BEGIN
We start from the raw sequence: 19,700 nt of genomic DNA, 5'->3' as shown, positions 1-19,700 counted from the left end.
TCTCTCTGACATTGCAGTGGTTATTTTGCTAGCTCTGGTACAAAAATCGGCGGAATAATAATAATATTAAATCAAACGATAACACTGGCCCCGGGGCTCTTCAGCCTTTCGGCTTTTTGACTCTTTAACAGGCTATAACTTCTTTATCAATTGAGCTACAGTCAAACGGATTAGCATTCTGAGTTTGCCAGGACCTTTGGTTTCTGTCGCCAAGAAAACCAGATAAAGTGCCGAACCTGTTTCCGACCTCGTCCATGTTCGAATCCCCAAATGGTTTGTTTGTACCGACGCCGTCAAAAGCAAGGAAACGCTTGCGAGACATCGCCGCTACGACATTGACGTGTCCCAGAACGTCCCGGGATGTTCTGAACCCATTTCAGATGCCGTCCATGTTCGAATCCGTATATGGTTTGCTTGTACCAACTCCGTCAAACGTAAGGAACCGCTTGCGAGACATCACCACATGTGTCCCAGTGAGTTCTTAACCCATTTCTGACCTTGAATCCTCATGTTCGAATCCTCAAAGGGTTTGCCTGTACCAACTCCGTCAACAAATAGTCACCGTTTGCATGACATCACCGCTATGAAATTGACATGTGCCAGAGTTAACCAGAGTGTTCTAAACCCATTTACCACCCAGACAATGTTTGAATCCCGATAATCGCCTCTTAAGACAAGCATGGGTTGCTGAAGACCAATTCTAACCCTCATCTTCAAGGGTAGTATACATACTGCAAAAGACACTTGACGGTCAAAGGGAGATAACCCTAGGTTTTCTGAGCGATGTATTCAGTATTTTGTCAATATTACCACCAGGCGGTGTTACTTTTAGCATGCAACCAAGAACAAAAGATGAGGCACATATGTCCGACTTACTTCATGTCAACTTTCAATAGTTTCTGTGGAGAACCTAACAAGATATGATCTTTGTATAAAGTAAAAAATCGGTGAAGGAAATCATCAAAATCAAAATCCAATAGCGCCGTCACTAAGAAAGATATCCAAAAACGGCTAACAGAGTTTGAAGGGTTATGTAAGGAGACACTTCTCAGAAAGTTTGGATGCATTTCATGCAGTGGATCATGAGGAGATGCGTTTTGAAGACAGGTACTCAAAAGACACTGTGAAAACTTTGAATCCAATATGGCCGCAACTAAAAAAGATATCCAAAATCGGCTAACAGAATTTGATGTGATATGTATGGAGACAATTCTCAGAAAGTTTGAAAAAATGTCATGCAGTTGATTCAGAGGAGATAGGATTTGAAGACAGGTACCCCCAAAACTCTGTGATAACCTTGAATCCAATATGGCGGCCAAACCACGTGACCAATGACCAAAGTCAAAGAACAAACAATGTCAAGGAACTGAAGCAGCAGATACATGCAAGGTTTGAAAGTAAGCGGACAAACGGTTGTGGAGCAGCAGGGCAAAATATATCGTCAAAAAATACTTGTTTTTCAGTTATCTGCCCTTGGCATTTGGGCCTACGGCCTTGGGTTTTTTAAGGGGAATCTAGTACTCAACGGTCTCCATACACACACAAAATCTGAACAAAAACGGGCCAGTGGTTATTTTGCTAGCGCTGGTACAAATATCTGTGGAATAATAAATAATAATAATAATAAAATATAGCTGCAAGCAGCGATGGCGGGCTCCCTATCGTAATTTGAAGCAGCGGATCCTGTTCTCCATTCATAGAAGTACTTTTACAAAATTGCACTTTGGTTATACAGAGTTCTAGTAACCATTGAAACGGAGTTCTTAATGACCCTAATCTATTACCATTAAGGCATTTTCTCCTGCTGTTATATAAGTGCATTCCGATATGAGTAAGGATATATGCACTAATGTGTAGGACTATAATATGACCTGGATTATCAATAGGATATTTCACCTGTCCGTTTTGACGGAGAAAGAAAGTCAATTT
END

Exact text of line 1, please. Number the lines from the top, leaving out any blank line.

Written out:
We start from the raw sequence: 19,700 nt of genomic DNA, 5'->3' as shown, positions 1-19,700 counted from the left end.